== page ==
16 Apr 3 Weeks
Posted at 14:32h in 4 mile canyon fire, andi o'conor, Blogs, conifer fire, forest service, four mile canyon fire, kristen moeller, north fork fire, wildfire 4 Comments
Three weeks ago today, I began what was to be a full day of conference calls before my trip to California. Nothing seemed amiss, I had no premonitions of life altering forever, I just knew I needed to pace myself so as not to allow stress to overtake me during my busy day….
Were my nightmares of selling our house a premonition? Was my declaration that 2012 be the year to release attachments an invisible force? Was the resurgence of my depressive state in January and February a glimpse into my future? Does God hate me? Am I karmicly cursed? Did I not have enough character already? Do we live in a meaningless and random universe? I will never truly know. What I do know is I get to choose the meaning I assign to this – and as always, the crucial question is, does my interpretation empower me? Right now, the jury is still out.
Those who know me well are aware that March 22ndmarks the day of the loss of our baby. I won’t go into that story except to say that every year on the anniversary, I reflect, mourn, cocoon, hibernate – and sometimes create.
Smack dab between David’s birthday and mine, it’s always a rich, yet heart aching time of year. Because of the loss of our baby in 2003, we decided to reinvent our life. No longer heading down the path of childrearing and unsure if we would return to that path, we chose to move further out in the mountains. We owned land in Fairplay and were beginning to break ground there until one day by chance we found our dream home. Being off-the-grid and off the beaten path – as well as smaller than our old house – we would never have made the move if our pregnancy had continued. The gift of the loss of our baby Zoey was finding our forever home.
In 2006, on the anniversary of Zoey, I spent 4 hours on my deck, writing a life Vision as outlined in Jack Canfield’s book The Success Principles. In this exercise materialized the first time I declared a desire to write books. Two years later, I caught myself “Waiting for Jack” and the rest is history regarding my emergence as a writer.
Every year, I go within on this anniversary so 2012 was no different. I looked at all my keepsakes from my pregnancy, which I memorialized in a beautiful wooden box I kept in my meditation room. Yet, this time, I considered releasing all of it – and actually had the thought of burning the box. Not ready for that, I gently placed the box back on the shelf. Two weeks prior, when Joleen helped us clean out our laundry room, we gingerly moved the wooden cradle David handmade for our baby. At some point, its leg had broken. As we carried the beautiful piece out from under the stairs, I studied my husband to see what he would say. Expecting to hear, “it’s time to pass this along.” He said, instead, “let’s move this to my shop and I will fix it.” He wasn’t quite ready to let go either. I breathed a sigh of relief.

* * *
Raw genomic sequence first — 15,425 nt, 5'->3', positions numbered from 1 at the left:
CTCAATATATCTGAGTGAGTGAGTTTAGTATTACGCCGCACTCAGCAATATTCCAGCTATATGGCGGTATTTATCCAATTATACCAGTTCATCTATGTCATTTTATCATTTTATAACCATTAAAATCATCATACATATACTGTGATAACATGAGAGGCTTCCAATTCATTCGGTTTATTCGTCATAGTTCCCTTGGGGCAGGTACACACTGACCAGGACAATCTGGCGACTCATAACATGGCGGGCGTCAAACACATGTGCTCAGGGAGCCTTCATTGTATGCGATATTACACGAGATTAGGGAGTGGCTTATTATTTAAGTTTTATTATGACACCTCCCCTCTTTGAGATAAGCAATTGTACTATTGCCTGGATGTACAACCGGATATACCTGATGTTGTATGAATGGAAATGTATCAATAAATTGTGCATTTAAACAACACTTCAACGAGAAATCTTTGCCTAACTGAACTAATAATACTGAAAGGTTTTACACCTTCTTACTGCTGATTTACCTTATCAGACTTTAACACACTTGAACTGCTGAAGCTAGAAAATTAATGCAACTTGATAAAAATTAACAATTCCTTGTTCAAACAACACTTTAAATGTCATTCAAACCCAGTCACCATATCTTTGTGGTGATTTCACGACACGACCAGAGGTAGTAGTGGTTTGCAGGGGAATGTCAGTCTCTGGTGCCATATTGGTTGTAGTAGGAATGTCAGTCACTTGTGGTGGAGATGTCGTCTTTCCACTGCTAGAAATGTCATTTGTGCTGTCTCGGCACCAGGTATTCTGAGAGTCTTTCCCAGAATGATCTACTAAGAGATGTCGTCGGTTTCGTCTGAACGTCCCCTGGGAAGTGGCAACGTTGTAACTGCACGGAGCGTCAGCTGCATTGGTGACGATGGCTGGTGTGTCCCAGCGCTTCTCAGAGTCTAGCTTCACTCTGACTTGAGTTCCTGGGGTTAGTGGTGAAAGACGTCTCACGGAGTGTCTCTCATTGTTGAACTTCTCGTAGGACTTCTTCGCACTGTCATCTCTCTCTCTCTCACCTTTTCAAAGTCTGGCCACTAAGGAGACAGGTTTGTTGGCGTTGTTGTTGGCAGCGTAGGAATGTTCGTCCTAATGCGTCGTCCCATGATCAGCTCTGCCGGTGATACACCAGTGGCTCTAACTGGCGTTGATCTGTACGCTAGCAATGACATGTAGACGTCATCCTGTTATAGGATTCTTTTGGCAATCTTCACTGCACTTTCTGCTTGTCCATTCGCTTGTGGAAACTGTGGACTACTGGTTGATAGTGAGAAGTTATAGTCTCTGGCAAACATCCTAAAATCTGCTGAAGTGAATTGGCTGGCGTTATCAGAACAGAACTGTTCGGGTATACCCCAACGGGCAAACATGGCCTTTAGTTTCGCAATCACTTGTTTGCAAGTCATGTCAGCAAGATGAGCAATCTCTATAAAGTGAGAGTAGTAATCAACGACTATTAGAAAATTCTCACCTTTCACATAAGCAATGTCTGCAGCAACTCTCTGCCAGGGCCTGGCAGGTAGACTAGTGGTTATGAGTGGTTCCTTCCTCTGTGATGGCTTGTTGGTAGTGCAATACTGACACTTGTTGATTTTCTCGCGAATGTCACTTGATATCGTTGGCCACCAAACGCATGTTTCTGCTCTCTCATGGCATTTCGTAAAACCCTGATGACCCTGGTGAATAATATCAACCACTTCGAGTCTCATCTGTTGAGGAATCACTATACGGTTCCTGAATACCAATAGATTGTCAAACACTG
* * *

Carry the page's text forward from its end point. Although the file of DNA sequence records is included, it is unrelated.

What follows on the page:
The “controlled” burn started on March 22nd. All remnants of Zoey went up in flames on March 26th.
This morning, I found a piece I wrote on March 24thwhile still in my annual exploration and process:
If we had known, would we take this journey? If we had known we would forget who we are, spend much of our lives being our worst enemy, run ourselves into the ground only to one day realize that nothing really matters except love – would we have said yes to this adventure?
They say wisdom come with age – and we know that is not a guaranteed outcome. It takes a willingness to become self-aware which is distinct from being self-conscious. Self-awareness is having perspective on ourselves as well as our silly human foibles without making any of it wrong – or catching ourselves as soon as we begin to make it wrong. Self-consciousness is extreme self-absorption, which is not wrong either; it’s just a distraction from who we really are.
I celebrated arriving to my forties as I had heard that the forties are an age when one begins to be less concerned with all the things that seemed so important before. The hope was a mellowing of the need to be liked, a softening of my drivenenss, a deeper level of self-acceptance. I believe it has been. And now, as I turn the corner on my mid-forties, heading towards the next stretch toward my fifties (so as not to be cryptic, I turn 46 on April 2nd!), I take stock again of where I am and who I have become.
It remained an unfinished exploration, sitting on my Mac, waiting for a conclusion. I don’t have one now.
Instead, I wonder who I will become on the other side of this grand adventure. Having “released” all my material possessions to their fiery grave, I wonder what will emerge. Hanging in the unknown is what I need to do right now. One day, I will know again. Right now, I just need to let myself not know.
As my new friend and Four Mile Canyon survivor, Andi O’Conor said yesterday: “Just remember, you will be ok. But not right now.” Much gratitude, Andi!